Maryland may be the Free State—but it's not cheap.
Maryland came in 41st in the Tax Foundation's ranking of state business tax climates, ahead of states like Connecticut, New Jersey, New York and California. The rankings were based on tax rates and their complexity, according to the organization's website. The rankings took into account sales tax, income tax, corporate income tax, unemployment insurance tax and property tax rates.
Maryland, for example, has the fifth highest income tax and 10th highest property tax in the country, but the eighth lowest sales tax, according to the organization's website.
"The goal of the State Business Tax Climate Index is to start a conversation with policymakers about how their states fare against the rest of the country,” foundation economist Scott Drenkard said in a release. “With this report, we’re asking: ‘how well is your tax code structured? Are businesses in your state spending too much time complying with onerous tax provisions? Are you double taxing things you shouldn’t?’”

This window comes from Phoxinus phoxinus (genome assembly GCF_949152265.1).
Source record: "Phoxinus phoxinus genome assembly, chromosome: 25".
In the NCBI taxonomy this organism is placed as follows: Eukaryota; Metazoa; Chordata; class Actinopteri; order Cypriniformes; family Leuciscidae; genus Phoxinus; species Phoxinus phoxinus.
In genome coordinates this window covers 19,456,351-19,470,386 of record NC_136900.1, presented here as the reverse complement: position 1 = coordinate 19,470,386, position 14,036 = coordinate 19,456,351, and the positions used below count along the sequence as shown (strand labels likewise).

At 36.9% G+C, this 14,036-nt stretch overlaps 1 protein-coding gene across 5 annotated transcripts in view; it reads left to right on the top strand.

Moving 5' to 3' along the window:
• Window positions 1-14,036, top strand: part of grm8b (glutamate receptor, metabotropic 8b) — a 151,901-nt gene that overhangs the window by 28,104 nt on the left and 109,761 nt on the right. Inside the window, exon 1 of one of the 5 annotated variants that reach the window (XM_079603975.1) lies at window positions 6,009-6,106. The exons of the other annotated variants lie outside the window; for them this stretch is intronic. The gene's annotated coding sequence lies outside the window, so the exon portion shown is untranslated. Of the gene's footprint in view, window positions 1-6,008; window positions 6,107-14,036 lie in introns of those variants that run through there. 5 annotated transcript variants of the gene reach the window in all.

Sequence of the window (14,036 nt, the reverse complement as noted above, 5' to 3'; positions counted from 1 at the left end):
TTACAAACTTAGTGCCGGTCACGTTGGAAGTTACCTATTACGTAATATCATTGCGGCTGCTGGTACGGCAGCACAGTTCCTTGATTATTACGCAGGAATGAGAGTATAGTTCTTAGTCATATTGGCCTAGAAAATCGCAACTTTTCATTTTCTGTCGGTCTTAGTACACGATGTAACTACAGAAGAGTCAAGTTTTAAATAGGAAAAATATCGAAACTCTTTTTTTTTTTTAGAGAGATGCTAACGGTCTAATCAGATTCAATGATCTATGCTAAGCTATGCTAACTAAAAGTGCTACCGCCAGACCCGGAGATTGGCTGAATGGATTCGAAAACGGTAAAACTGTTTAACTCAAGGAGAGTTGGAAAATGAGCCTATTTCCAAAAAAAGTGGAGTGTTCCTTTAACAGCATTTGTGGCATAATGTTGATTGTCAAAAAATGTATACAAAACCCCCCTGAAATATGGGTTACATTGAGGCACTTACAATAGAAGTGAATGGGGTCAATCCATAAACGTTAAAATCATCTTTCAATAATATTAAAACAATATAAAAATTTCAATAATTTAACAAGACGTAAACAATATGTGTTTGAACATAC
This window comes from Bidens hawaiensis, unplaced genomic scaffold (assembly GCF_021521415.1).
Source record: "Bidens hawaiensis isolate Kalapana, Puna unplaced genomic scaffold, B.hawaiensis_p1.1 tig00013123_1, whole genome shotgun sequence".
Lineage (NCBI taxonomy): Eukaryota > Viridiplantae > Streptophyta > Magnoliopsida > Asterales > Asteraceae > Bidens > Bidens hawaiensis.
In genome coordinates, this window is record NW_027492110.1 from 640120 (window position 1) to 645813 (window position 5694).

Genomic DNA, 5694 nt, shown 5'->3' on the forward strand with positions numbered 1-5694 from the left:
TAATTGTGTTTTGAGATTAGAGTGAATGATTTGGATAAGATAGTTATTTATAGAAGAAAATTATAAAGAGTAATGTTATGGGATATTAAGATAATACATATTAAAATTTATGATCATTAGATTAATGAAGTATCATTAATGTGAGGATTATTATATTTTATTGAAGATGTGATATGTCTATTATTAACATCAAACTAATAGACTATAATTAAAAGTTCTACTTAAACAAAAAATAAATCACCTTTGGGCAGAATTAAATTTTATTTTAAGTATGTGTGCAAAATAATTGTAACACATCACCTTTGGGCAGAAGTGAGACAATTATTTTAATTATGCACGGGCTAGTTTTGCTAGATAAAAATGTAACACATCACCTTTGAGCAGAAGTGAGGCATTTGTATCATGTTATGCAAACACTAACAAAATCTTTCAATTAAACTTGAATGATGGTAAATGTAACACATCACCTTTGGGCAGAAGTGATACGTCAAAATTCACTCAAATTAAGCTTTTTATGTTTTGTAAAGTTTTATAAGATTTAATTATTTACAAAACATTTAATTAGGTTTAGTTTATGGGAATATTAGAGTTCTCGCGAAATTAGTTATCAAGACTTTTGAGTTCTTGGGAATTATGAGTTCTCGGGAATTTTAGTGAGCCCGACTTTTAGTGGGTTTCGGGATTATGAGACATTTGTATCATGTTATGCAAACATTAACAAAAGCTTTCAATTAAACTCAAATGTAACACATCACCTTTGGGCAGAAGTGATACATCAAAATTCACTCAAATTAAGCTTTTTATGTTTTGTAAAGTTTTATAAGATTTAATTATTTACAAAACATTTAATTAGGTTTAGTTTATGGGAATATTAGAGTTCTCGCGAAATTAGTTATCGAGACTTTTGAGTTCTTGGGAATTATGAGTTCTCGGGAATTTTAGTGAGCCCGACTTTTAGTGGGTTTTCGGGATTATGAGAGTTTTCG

Anecdotally, the report cites Northrop Grumman's 2010 decision to move its headquarters to Virginia instead of Maryland. The Washington Post reported at the time that company officials cited facility opportunities and access to the Washington area, along with economic benefits, for contributing to the decision.
Virginia and other neighboring states like West Virginia and Pennsylvania came in around the middle of the ranking in the Tax Foundation study.
The top business tax climates, according to the report? Wyoming, South Dakota, Nevada and Alaska.
In studies, officials at the Center on Budget and Policy Priorities have found no consensus on any correlation between state tax levels and economic growth.